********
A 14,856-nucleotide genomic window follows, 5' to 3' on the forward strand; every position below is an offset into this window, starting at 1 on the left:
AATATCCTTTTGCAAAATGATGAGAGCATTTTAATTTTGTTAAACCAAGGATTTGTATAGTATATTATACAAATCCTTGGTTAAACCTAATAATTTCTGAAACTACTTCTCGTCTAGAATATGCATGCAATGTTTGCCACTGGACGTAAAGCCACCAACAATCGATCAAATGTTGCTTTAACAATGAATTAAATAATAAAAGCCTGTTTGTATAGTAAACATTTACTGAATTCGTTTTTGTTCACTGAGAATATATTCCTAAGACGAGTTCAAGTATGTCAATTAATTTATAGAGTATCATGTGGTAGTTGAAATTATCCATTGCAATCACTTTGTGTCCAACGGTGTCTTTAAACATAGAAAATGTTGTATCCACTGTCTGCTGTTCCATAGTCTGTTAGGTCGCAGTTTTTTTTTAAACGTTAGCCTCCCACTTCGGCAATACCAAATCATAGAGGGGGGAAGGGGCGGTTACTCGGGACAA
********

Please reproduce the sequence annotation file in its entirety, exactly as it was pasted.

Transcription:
A 14,856-nucleotide genomic window follows, 5' to 3' on the forward strand; every position below is an offset into this window, starting at 1 on the left:
AATATCCTTTTGCAAAATGATGAGAGCATTTTAATTTTGTTAAACCAAGGATTTGTATAGTATATTATACAAATCCTTGGTTAAACCTAATAATTTCTGAAACTACTTCTCGTCTAGAATATGCATGCAATGTTTGCCACTGGACGTAAAGCCACCAACAATCGATCAAATGTTGCTTTAACAATGAATTAAATAATAAAAGCCTGTTTGTATAGTAAACATTTACTGAATTCGTTTTTGTTCACTGAGAATATATTCCTAAGACGAGTTCAAGTATGTCAATTAATTTATAGAGTATCATGTGGTAGTTGAAATTATCCATTGCAATCACTTTGTGTCCAACGGTGTCTTTAAACATAGAAAATGTTGTATCCACTGTCTGCTGTTCCATAGTCTGTTAGGTCGCAGTTTTTTTTTAAACGTTAGCCTCCCACTTCGGCAATACCAAATCATAGAGGGGGGAAGGGGCGGTTACTCGGGACAA